Earnings Management and the Predictive Ability of Accruals with Respect to Future Cash Flows
Lys, Thomas, Brad Badertscher and Daniel Collins
There are two widely held views in the literature regarding management's motivations to manage earnings, and each has quite different implications for the resulting numbers' ability to predict future firm operating cash flows. One view is that earnings management is motivated by managers' attempt to sustain the overvaluation of the firm's stock price and to enhance managers' personal welfare by disguising the true underlying economic performance of the firm (opportunistic perspective). An alternative view is that managers manage earnings to reveal private value-relevant information about the future prospects of a firm (informational perspective). Using a sample of firms that have restated earnings, we show that originally reported (managed) earnings of firms classified as managing earnings for opportunistic reasons are less predictive of future cash flows relative to the restated (unmanaged) numbers. Conversely, we find that originally reported (managed) earnings of firms classified as managing earnings for informational reasons exhibit greater predictive ability with respect to future cash flows relative to restated (unmanaged) numbers. Returns analysis corroborates our classification of firms into opportunistic and informational subsamples and provides evidence that supports Jensen's (2005) conjecture that overvaluation leads to value-destroying opportunistic earnings management. To the best of our knowledge, this study is the first to show that managed earnings exhibit different predictive ability of future cash flows depending on the apparent motivation behind the earnings management.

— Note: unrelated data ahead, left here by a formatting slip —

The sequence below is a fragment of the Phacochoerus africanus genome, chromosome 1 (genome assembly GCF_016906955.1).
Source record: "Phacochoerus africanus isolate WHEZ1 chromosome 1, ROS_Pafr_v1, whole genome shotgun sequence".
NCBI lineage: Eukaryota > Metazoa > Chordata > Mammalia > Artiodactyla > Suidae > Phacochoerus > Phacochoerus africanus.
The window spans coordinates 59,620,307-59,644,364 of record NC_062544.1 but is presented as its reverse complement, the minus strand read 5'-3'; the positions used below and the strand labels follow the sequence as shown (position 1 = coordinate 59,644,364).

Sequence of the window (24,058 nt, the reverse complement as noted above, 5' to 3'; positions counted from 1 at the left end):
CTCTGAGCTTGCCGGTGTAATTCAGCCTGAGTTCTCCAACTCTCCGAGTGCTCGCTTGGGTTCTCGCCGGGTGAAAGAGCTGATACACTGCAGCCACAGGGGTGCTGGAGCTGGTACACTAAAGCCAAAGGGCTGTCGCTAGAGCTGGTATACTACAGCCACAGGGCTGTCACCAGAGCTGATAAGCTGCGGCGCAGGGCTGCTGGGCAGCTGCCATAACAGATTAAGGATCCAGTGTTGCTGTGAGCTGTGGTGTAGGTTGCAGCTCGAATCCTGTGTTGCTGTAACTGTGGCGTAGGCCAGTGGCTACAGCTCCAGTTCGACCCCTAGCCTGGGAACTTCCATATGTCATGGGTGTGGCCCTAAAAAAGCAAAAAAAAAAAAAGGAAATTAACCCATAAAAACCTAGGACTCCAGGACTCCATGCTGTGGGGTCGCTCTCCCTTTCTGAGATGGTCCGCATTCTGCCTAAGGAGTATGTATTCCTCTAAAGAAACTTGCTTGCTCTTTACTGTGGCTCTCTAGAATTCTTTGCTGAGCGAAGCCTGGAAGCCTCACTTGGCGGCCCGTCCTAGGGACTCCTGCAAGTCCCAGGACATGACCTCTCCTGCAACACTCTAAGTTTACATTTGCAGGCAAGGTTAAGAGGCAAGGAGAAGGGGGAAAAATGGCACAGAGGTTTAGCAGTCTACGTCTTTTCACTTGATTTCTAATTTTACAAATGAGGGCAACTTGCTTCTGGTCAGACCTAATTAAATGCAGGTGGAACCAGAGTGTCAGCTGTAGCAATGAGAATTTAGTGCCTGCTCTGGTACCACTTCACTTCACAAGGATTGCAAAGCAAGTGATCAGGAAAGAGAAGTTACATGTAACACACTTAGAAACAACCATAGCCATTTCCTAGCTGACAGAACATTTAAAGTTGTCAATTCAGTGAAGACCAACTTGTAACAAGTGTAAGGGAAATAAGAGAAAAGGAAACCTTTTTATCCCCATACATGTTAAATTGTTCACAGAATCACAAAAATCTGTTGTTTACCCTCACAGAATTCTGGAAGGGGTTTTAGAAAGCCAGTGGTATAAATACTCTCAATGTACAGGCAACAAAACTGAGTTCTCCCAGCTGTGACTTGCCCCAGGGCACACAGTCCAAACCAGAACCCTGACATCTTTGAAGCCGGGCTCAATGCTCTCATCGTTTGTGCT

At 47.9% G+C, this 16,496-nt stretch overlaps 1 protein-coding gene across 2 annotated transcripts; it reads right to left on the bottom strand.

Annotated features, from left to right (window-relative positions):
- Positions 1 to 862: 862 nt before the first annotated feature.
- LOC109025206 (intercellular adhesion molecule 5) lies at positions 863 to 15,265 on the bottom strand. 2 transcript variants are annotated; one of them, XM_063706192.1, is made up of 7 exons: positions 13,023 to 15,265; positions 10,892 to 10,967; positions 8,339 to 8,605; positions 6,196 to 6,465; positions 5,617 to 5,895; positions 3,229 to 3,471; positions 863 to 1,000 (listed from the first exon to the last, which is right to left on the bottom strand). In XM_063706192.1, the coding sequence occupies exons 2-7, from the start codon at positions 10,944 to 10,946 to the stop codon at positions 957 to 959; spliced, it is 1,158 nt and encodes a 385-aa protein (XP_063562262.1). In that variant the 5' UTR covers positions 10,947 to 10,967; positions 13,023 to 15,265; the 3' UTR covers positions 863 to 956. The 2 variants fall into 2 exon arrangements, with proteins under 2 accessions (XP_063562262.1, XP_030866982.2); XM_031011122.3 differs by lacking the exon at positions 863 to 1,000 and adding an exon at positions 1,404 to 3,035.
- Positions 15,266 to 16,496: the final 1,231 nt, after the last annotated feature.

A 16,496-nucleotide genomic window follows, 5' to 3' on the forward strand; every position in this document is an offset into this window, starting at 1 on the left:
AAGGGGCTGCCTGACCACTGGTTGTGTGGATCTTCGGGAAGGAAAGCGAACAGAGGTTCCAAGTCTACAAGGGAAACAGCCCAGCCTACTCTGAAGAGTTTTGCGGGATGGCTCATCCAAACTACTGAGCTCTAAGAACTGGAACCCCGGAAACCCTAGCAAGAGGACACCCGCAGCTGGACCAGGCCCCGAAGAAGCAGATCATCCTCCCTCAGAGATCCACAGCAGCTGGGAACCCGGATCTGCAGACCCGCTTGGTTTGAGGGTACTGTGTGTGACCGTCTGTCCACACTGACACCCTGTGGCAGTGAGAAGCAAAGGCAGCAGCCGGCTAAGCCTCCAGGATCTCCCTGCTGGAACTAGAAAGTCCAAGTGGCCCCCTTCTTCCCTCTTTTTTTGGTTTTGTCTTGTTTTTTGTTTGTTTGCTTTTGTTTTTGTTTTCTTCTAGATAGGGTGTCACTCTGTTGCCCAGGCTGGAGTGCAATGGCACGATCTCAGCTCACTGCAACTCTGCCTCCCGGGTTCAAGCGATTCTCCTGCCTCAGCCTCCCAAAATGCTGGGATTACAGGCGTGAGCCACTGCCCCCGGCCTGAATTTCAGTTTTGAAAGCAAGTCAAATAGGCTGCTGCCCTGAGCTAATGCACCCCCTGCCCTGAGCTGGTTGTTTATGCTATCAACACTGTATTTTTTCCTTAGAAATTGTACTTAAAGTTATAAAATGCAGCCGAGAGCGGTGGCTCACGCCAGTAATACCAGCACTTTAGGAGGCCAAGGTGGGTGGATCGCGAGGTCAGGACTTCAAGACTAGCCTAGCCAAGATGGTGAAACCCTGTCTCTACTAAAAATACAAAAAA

Lys, Thomas, Brad Badertscher and Daniel Collins. 2012. Earnings Management and the Predictive Ability of Accruals with Respect to Future Cash Flows. Journal of Accounting and Economics. 53(1-2): 1-488.